}

March 20, 2011

Crocus in New England


A spectacular meadow of naturalized Crocus tommasinianus at our friends Mike and David's new house in Woodstock, CT. Here, they planted hundreds of crocus, snowdrops and narcissus in a sunny meadow that surrounds their new home in northern, CT.

It's the first day of spring, and besides all of the excitement about our 'super moon', the signs of spring, officially, are everywhere. Robins, Gold Finches, the first warblers migrating through, and crocus. This weekend we visited a friends
 new home in nearby Woodstock, CT, and Mike's meadow of crocus ( and soon, antique narcissus varieties) inspired me in many ways ( mostly, it inspired me in the 'Matt-you-gotta-move-outta-Worcester" way), but I do need to plant more bulbs en-masse. I have planted crocus in the lawn,  but if only my crocus looked this good. Crocus look best in grassy meadows and lawns, it's how they grow in nature, but it takes quantity ( clearly, hundreds of corms planted at Mikes home). If happy, they will self seed, but they must also be sited well, with the ideal location having lots of sun in early spring. Later, tall grass doesn't hurt them at all ( no one weeds in nature).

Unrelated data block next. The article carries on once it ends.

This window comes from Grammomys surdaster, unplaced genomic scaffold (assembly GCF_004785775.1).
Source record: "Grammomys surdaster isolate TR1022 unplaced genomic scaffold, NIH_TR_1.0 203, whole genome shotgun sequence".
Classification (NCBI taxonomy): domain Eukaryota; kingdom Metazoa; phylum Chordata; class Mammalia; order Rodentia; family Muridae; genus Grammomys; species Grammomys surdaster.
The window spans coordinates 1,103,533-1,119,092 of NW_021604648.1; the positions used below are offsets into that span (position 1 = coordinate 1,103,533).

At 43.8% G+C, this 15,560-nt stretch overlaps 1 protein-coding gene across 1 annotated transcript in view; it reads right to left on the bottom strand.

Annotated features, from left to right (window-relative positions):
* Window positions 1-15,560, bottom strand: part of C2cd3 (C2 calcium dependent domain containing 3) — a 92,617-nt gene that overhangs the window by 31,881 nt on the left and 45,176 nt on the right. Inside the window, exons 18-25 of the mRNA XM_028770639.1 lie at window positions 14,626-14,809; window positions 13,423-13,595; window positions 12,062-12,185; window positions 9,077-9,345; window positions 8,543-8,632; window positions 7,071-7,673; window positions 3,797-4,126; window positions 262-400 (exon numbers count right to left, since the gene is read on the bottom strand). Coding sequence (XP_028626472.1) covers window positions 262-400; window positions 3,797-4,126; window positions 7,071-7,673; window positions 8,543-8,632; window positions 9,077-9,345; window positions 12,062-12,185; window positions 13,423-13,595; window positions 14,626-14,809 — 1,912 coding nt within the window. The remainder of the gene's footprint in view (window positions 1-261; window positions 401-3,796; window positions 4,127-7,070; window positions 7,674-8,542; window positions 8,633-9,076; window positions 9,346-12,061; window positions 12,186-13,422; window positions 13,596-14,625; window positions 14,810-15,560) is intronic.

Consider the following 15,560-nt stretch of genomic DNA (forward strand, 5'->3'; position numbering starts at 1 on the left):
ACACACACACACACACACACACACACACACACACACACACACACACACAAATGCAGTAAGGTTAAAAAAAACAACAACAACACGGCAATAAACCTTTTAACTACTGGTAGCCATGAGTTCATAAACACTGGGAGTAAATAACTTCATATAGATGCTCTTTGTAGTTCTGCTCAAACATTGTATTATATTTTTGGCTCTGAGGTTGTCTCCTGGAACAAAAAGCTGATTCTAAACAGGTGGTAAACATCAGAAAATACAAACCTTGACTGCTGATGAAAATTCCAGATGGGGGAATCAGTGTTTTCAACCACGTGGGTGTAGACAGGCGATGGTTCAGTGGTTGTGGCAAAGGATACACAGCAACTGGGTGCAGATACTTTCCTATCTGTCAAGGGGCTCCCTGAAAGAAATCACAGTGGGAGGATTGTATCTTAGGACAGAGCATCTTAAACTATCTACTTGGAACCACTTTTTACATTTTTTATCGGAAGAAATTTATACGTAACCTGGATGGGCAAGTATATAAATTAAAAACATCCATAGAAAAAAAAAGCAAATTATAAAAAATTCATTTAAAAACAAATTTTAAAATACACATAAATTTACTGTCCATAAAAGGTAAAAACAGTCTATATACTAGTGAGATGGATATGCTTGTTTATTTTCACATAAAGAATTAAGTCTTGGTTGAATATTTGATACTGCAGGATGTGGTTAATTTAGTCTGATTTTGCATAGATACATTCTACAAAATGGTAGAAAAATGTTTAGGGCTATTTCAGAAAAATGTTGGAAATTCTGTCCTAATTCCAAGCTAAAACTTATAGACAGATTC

Below, you can see my "meadow" of crocus, planted in an old putting green on our property. We still have snow, as you can see in the distance, where there is shade, and our many tall evergreens cast shadows over this planting, which is less than ideal, since crocus demand full, sunny slopes.


Our planting of 'Tommies' are not doing that well, and after the ducks ate them today, there is little hope that they will survive another season. Two hundred corms were planted here two years ago, and if they were able to get more sun, they would spread nicely, but my idea of a 'crocus lawn' will need to wait until we cut more trees. I do like how these crocus emerge just as the snow recedes, just as they do in the Alps.

The species crocus, or, more accurately, hybrids and selections of cloned forms of species crocus, are my favorite, as they are to most experienced gardeners. Here, the brown feathering on Crocus reticulatus x C. angustifolius ' Nida', makes this one a sunny splash in the alpine garden.

Our honey bees were busy with the early crocus.

Another view of Mike and David's crocus meadow in Woodstock, CT. It doesn't get more ideal than this.

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